Research:Mitochondria and MS progression

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Mitochondrial
DNA deletions (mtDNA) have been implicated in the pathogenesis of
Alzheimer’s disease (AD), MS and Parkinson’s disease (PD), as well as
ageing. Clonal expansion = replication of mtDNA is the process by
which a mutant mtDNA molecule increases to high levels within a single
cell containing both wild-type and mutant mtDNA. Unlike in AD and PD,
the diffuse inflammatory process in MS involves the choroid plexus, and
mitochondria are exposed to reactive oxygen and nitrogen species over a
prolonged period. 
The extent of respiratory enzyme deficiency and mtDNA at a single cell level within choroid plexus epithelial cells in MS as well as in AD, PD and controls. The respiratory enzyme-deficient
(lacking complex IV and with intact complex II activity) cells were
more prevalent within the choroid plexus in AD, MS and PD compared with
controls. The main catalytic subunit of complex IV (subunit-I of
cytochrome c oxidase) was lacking in significantly more respiratory
enzyme-deficient cells in MS compared with AD, PD and controls. The
single cell analysis showed a fourfold increase in the percentage of
respiratory enzyme-deficient choroid plexus epithelial cells harbouring
clonally expanded mtDNA in MS. Our findings establish clonal expansion
of mtDNA as a feature relatively more prominent within the choroid
plexus epithelium in MS than AD, PD or controls. We propose clonal
expansion of mtDNA as a molecular link between inflammation and part of a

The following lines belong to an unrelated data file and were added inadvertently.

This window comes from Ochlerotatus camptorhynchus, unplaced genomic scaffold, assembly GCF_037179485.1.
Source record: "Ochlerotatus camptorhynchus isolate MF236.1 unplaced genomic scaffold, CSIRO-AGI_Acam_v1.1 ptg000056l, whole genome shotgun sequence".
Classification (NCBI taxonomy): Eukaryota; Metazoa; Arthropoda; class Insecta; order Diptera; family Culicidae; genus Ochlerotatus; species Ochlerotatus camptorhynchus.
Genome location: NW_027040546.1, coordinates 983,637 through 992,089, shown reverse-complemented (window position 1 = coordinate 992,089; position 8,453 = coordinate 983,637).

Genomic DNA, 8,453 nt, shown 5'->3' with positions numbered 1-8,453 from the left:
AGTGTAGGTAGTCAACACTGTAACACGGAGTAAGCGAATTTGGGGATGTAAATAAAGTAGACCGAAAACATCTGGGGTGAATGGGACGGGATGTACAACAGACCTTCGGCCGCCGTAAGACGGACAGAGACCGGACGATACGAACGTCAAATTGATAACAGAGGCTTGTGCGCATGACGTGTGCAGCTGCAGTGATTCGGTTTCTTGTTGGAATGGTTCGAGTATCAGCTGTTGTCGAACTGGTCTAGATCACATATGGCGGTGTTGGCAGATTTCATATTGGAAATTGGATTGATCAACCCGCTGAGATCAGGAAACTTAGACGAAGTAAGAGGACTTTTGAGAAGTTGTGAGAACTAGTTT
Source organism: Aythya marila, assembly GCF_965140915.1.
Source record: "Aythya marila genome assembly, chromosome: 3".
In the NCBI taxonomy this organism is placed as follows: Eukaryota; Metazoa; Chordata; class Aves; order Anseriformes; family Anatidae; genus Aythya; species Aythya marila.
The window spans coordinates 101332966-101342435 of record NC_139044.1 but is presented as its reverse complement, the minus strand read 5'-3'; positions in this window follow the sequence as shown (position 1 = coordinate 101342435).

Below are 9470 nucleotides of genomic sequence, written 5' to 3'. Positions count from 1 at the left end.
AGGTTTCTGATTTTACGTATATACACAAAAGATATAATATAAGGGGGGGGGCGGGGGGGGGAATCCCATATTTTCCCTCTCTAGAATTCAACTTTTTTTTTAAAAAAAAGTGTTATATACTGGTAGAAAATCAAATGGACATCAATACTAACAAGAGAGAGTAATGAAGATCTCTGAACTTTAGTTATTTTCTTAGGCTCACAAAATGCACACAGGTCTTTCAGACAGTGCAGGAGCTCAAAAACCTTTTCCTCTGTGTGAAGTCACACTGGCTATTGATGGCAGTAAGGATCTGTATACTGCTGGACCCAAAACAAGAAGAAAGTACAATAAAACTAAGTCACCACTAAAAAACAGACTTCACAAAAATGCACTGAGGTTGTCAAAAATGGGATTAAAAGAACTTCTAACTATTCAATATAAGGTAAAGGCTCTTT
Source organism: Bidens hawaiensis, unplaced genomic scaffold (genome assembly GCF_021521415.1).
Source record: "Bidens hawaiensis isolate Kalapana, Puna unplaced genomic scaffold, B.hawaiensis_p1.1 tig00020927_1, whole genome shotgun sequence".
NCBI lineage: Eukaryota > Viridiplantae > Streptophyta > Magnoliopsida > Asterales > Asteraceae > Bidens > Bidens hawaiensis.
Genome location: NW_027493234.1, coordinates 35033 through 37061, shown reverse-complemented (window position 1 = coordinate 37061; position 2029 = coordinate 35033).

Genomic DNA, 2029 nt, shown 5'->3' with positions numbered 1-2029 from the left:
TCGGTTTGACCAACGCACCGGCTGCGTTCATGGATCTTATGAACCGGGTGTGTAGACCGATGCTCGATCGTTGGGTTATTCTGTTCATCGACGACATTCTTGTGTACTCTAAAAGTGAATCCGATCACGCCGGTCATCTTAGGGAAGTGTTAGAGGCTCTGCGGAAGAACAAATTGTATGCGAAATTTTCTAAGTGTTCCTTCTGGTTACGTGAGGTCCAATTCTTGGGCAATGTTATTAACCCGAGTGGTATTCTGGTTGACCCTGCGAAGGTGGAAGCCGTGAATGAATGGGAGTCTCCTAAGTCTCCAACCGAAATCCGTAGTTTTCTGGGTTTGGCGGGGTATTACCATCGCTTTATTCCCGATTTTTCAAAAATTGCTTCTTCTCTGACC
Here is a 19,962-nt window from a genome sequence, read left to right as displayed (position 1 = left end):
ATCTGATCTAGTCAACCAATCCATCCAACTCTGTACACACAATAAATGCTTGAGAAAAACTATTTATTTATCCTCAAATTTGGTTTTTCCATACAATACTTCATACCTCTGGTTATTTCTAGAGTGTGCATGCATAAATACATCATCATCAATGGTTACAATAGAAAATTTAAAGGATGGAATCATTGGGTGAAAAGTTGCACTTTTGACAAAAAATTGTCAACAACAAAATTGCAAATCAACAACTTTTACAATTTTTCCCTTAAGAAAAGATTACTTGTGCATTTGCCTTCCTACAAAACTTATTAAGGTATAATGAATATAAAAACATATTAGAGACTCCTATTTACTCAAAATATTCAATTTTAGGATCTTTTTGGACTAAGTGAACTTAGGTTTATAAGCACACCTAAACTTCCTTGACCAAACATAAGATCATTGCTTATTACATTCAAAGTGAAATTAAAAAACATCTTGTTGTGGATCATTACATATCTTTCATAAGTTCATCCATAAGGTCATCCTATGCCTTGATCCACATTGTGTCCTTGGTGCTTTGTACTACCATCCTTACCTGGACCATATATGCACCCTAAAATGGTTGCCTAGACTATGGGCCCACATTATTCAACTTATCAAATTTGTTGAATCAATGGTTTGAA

delayed cellular energy failure in MS.
                    Eukayote is just something a term to distinguish this from prokaryotic which is bacteria cell



Mitochondrial DNA (mtDNA) is the DNA located in organelles called mitochondria, structures that convert the chemical energy from food into a form of energy (adenosine triphosphate (ATP)) that cells can use. Most other DNA present in cells of mammals and humans is found in the cell nucleus.
In most species, including humans, mtDNA is inherited solely from the
mother. 


The mitochondria are the power houses of cells and create energy for the
cell. In MS we think that there is a mitochondrial deficit that results
in less energy being produced from the cell, this could because it has to work harder
when nerves are demyelinated. This may make the nerve vulnerable to damage and death as we have discussed in previous posts. For example it blocks some energy dependent ion pumps that can lead to the accumulation of toxins into cells, which cause them to die



This study found expansions of mtDNA  which is an indicator of damage and in this study there was more evidence of damage in MS compared to Alzheimers or Parkinsons disease in the corpus callossum, which is the nerve tract going from the left and right sides of the brain. You might expect this as Alzheimers and Parkinsons disease may be more likely to affect different areas of the brain.


The production of energy required the sequential action of enzymes called complex I, II, III, IV, V called the respiratory chain enzymes. In this study there was a change in complex IV. Is this a cause of pathology or a consequence of the nerves in the choroid plexus having to work harder. This is difficult to know. This study just gives another idea of how damage can occur in progressive MS, it is not the only one

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MouseDoctor

4 comments

  • I'm finding this hard to understand MouseDoc. Can you pls simplify this further? What are the main points that we should understand?

  • Perhaps I am making an unwarranted connection, but I found this post interesting in light of your recent post about fatigue being the number one symptom reported by MSers.

  • What are the main points we should understand.

    Changes in the energy making organelles inside cells in the brain may be part of the disease process.
    Dealing with this problem may be part of the solution

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